This week President Trump made an appearance in the White House Rose Garden with Conan, the Belgian Malinois who participated in the special forces raid in Syria that resulted in the death of Isis leader Abu Bakr al-Baghdadi. Conan was “slightly wounded” when Baghdadi killed himself with an explosive in his Syrian compound. Reports are that demand for this rare, excellent working dog breed are soaring due to the hero’s notoriety … no doubt by many who do not understand the demands of these smart-as-a-whip working dogs, and the extraordinary training and active lifestyle that best serves them. For those of you tempted by the allure of purchasing the equivalent of a canine Navy SEAL—resist and adopt a mutt from your local shelter. You both will be better served.
There seems to be some question about Conan’s gender—conflicting reports have stated that she is a he and then confirmation of just the opposite. It made us wonder if male or female canines would be better suited for military assignments. We consulted an article by behaviorist Patricia McConnell written for The Bark titled “What Are The Differences Between Male And Female Dogs?” that asked if male and female dogs learn differently. McConnell found that “in training and performance, the personality and background of any individual dog were more important factors than sex.”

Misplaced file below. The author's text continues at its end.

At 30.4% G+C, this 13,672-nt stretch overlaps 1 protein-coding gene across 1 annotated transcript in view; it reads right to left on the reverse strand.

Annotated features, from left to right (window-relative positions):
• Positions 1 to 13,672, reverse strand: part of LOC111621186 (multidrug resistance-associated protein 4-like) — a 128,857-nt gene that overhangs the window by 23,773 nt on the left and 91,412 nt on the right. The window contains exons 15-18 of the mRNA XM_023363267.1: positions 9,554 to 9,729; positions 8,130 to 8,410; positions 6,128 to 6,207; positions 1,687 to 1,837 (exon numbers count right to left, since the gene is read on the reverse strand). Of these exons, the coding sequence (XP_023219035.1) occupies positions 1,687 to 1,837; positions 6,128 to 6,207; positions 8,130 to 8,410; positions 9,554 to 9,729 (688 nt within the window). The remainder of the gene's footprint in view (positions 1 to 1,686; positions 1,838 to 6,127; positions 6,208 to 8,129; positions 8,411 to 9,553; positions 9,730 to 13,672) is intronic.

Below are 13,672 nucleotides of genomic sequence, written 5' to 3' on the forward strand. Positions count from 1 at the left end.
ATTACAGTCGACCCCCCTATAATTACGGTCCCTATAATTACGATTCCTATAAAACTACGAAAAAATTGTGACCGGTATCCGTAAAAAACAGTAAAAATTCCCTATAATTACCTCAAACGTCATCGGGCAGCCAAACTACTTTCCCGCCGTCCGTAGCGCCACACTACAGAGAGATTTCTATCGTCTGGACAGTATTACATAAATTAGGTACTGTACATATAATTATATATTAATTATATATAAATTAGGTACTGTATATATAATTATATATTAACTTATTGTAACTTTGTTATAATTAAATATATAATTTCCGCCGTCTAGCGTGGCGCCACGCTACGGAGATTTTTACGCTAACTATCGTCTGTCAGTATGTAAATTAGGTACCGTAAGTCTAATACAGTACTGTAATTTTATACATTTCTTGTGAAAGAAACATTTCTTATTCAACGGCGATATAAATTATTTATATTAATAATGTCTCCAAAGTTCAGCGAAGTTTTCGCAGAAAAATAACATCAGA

We then turned to the dog’s name for clues. Our research confirmed that Conan is typically a boy’s name of Celtic origin meaning “little wolf” or “little hound.” In Gaelic, Conan was the name of an illustrious seventh-century Irish saint, bishop of the Isle of Man. More recent Conans include Sherlock Holmes creator Arthur Conan Doyle, Conan the Barbarian—the pulp fantasy character, and a red-haired television host.
Stop the presses! It has been confirmed that Conan is, indeed, a boy. Though we were hoping that he was really a she, we are pleased to see a brave male turn up at the White House.